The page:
In the Song of Songs, יונתי תמתי is translated “my dove, my undefiled” or “my dove, my perfect one.”  King James and the 1917 Jewish Publication Society edition both go with “undefiled.”

Among the four sons in the Passover Haggadah, generally the one who is tam is understood as simple, although some commentators prefer to make a point by describing him as lazy or, on the contrary, as particularly inquisitive.

The Galil dictionary, by Sivan and Levenston, presents the spectrum of meanings for tam as “whole, complete; flawless, unblemished, perfect; simple, innocent, artless, naïve.” gives “naive, gullible, babe, ingenuous; simple, simpleminded; innocent.”

The simpleton is also called a timhoni תמהוני in modern Hebrew, and Even Shoshan explains that the word is used because the person arouses wonderment.  That may be so, but I think of a timhoni as alternatively being a person who wonders or is puzzled a lot.  Maybe the idea was imprinted on me by Dan Wolman’s first film, HaTimhoni, which in English was officially The Dreamer.  The hero preferred to be on the sidelines observing rather than intensively interacting with others.  Timahon, in Dov Ben Abba’s Signet dictionary, ranges from “surprise” and “wonder” all the way into “confusion” and “madness.”  The Ben Yehuda dictionary published by Steimazky adds “bewilderment.”

When the soothsayer has told Julius Caesar to beware the Ides of March, and Caesar says “He is a dreamer.  Let us leave him,” I can think of no better translation than timhoni.  A champion athlete, on the other hand, is a person who arouses wonderment but no one would call him a timhoni for that reason.

The big Alcalay dictionary translates “timhoni” as “strange, eccentric, peculiar, funny, grotesque, ‘queer customer (fish)’” says “strange person, weird person, ‘different’ person.”, which depends largely on film subtitles for its corpus, lists “eccentric, squirrelly, wacky, weirdo, a crank, crackpot, fool, peculiar, oddball, wacko, hayseed, kook” as words translated by timhoni.  In fact, it translates the Radiohead line “I’m a creep, I’m a weirdo” as אני מוזר אני תמהוני.  I think it drops the ball when it translates “creep” as muzar, which simply means “strange,” and I think a creep is a more unsympathetic kind of a weirdo than a timhoni normally is.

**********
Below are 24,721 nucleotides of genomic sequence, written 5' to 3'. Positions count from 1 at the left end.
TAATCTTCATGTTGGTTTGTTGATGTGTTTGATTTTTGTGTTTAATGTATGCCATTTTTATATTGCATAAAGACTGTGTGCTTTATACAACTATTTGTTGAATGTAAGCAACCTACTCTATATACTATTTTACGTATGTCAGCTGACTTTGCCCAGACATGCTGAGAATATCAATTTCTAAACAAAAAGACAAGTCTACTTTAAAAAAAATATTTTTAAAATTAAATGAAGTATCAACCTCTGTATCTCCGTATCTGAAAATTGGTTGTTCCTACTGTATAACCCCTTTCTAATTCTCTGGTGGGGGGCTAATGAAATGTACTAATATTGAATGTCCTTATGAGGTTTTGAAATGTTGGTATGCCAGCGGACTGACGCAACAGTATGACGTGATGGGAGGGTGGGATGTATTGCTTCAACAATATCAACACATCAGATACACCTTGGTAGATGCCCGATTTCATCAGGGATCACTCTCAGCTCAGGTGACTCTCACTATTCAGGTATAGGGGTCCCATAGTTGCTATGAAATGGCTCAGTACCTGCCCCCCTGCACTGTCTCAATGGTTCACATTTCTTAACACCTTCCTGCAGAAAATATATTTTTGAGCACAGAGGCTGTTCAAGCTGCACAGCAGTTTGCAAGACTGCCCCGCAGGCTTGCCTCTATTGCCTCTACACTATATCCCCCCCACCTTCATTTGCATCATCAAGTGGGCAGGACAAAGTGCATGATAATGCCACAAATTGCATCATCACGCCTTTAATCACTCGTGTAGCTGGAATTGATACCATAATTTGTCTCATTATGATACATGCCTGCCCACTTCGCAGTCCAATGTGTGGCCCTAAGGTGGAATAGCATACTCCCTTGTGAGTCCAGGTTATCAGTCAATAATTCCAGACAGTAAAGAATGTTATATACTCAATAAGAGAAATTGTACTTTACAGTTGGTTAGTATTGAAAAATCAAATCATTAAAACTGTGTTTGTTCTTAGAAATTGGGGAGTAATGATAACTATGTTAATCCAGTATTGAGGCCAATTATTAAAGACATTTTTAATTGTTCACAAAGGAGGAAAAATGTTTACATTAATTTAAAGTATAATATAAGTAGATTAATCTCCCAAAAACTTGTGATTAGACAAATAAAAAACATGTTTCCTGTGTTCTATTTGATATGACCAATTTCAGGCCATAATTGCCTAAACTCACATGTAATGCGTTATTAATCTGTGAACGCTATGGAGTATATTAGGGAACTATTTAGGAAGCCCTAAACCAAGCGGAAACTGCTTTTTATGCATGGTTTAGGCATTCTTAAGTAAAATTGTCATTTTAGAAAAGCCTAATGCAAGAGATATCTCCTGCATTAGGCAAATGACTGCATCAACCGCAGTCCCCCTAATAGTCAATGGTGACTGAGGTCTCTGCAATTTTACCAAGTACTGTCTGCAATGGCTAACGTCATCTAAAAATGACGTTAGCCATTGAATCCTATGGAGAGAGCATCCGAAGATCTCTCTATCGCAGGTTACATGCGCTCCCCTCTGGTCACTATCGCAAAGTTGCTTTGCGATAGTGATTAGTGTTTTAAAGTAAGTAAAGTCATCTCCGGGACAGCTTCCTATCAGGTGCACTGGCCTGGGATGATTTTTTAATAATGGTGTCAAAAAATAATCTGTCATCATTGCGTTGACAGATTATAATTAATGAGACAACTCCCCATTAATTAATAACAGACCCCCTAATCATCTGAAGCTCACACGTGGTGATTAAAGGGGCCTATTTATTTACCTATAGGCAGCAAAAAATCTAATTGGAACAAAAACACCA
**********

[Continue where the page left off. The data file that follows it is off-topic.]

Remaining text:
More opinions and translations of timhoni, tam, and their cognates are welcome in the space below.  If there’s an unrelated word you’d like to see discussed, please write to me at .  An index of words and phrases discussed so far is here.

Mark L. Levinson

Born 1948 a few trolley stops from Boston, Massachusetts. Bachelor's degree from Harvard College. Moved to Israel in 1970. Worked and learned Hebrew on Kibbutz Ramat Hashofet. Moved to Haifa and worked teaching English to adults. Did similar work in the army. After discharge, turned to technical writing, initially for Elbit. Then promotional writing for Scitex, and more technical (and occasionally promotional) writing for Edunetics, Daisy Systems (later named Dazix, SEE Technologies, and Summit Design), Memco, and Gilian. Also translated from Hebrew to English, everything from business articles to fiction, filmscripts, and poetry. Served as local chapter president for the Society for Technical Communication, editor of several issues of local literary journals, occasional political columnist and book reviewer for the Jerusalem Post, and husband & father.